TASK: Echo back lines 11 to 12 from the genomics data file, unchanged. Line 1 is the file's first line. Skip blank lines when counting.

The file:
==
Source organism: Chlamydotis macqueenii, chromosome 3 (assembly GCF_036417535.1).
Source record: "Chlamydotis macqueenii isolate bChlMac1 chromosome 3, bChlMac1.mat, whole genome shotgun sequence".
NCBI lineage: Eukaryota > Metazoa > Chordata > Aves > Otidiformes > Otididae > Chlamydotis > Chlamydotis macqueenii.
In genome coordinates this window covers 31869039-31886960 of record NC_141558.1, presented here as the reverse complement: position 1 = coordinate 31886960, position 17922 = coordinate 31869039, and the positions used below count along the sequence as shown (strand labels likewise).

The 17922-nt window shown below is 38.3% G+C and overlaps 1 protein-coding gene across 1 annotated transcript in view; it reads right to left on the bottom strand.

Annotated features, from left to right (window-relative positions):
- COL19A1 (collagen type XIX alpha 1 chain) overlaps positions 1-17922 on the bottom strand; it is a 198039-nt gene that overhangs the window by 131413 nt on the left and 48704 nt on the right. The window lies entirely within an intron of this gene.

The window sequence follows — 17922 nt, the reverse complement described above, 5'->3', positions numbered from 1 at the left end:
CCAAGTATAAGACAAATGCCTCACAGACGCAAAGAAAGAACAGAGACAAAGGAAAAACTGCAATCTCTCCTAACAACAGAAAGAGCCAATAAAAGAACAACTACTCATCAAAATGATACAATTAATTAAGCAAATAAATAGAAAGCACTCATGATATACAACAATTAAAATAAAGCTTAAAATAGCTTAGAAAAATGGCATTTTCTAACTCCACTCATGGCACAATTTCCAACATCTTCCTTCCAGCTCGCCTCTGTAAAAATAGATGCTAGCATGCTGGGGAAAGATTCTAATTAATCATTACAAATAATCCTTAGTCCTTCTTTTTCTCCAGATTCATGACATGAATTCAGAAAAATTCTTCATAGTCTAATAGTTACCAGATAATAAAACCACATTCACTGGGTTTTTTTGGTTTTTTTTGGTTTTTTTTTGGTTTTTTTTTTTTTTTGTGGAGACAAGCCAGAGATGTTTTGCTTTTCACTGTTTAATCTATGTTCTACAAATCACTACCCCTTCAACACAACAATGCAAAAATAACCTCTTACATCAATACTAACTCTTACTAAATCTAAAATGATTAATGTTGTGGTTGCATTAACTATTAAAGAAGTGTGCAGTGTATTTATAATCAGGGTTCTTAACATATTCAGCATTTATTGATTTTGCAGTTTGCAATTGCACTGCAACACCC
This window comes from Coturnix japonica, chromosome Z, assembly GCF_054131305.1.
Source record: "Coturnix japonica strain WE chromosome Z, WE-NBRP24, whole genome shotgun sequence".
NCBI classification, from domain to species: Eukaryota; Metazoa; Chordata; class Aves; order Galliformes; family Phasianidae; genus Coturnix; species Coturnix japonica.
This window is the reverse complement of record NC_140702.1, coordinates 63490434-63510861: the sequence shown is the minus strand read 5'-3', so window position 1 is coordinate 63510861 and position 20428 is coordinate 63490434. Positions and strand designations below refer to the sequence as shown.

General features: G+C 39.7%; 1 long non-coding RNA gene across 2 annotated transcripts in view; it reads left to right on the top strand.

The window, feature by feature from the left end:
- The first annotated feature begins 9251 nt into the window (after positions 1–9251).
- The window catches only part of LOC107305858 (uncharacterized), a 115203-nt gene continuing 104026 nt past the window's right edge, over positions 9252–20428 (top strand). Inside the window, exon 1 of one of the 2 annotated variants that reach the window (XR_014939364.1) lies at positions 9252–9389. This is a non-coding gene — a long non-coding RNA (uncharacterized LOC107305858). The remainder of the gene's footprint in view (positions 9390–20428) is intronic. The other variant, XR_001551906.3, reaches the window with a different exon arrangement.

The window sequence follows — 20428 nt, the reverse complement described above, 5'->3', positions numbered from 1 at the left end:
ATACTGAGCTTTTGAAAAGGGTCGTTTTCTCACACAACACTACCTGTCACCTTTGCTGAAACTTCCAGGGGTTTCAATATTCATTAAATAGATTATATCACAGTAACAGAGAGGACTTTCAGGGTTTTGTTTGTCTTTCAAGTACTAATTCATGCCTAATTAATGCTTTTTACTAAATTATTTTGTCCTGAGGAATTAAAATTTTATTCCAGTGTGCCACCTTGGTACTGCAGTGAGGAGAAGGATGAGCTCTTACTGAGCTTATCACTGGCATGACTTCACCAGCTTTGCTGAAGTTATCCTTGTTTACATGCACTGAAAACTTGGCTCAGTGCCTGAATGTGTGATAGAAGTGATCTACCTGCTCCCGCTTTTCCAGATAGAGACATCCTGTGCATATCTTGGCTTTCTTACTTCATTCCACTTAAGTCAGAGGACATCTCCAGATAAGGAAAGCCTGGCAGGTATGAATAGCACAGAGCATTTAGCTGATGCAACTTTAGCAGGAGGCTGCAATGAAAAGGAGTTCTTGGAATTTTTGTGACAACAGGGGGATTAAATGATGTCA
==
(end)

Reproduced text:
Source record: "Coturnix japonica strain WE chromosome Z, WE-NBRP24, whole genome shotgun sequence".
NCBI classification, from domain to species: Eukaryota; Metazoa; Chordata; class Aves; order Galliformes; family Phasianidae; genus Coturnix; species Coturnix japonica.